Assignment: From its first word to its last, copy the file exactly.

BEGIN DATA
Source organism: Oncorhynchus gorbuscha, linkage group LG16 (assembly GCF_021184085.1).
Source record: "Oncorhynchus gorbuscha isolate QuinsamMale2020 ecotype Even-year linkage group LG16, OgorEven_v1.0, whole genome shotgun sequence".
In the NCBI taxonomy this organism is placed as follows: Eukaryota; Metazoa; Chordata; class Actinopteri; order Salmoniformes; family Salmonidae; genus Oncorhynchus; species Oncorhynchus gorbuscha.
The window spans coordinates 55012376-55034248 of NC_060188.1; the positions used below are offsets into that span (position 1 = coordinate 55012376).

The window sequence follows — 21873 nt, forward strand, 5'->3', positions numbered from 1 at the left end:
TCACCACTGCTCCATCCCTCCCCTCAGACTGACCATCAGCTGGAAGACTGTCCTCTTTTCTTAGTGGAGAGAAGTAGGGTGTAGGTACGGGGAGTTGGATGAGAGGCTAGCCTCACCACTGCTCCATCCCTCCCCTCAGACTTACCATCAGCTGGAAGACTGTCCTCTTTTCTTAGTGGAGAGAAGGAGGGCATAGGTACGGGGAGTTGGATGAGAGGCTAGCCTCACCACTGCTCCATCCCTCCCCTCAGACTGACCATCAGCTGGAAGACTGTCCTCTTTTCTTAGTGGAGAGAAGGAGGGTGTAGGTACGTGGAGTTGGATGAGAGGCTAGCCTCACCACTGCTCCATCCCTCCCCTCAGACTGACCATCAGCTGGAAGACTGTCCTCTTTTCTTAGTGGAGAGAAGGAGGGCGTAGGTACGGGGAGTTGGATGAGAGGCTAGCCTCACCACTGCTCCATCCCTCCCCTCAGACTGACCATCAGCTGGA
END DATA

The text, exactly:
Source organism: Oncorhynchus gorbuscha, linkage group LG16 (assembly GCF_021184085.1).
Source record: "Oncorhynchus gorbuscha isolate QuinsamMale2020 ecotype Even-year linkage group LG16, OgorEven_v1.0, whole genome shotgun sequence".
In the NCBI taxonomy this organism is placed as follows: Eukaryota; Metazoa; Chordata; class Actinopteri; order Salmoniformes; family Salmonidae; genus Oncorhynchus; species Oncorhynchus gorbuscha.
The window spans coordinates 55012376-55034248 of NC_060188.1; the positions used below are offsets into that span (position 1 = coordinate 55012376).

The window sequence follows — 21873 nt, forward strand, 5'->3', positions numbered from 1 at the left end:
TCACCACTGCTCCATCCCTCCCCTCAGACTGACCATCAGCTGGAAGACTGTCCTCTTTTCTTAGTGGAGAGAAGTAGGGTGTAGGTACGGGGAGTTGGATGAGAGGCTAGCCTCACCACTGCTCCATCCCTCCCCTCAGACTTACCATCAGCTGGAAGACTGTCCTCTTTTCTTAGTGGAGAGAAGGAGGGCATAGGTACGGGGAGTTGGATGAGAGGCTAGCCTCACCACTGCTCCATCCCTCCCCTCAGACTGACCATCAGCTGGAAGACTGTCCTCTTTTCTTAGTGGAGAGAAGGAGGGTGTAGGTACGTGGAGTTGGATGAGAGGCTAGCCTCACCACTGCTCCATCCCTCCCCTCAGACTGACCATCAGCTGGAAGACTGTCCTCTTTTCTTAGTGGAGAGAAGGAGGGCGTAGGTACGGGGAGTTGGATGAGAGGCTAGCCTCACCACTGCTCCATCCCTCCCCTCAGACTGACCATCAGCTGGA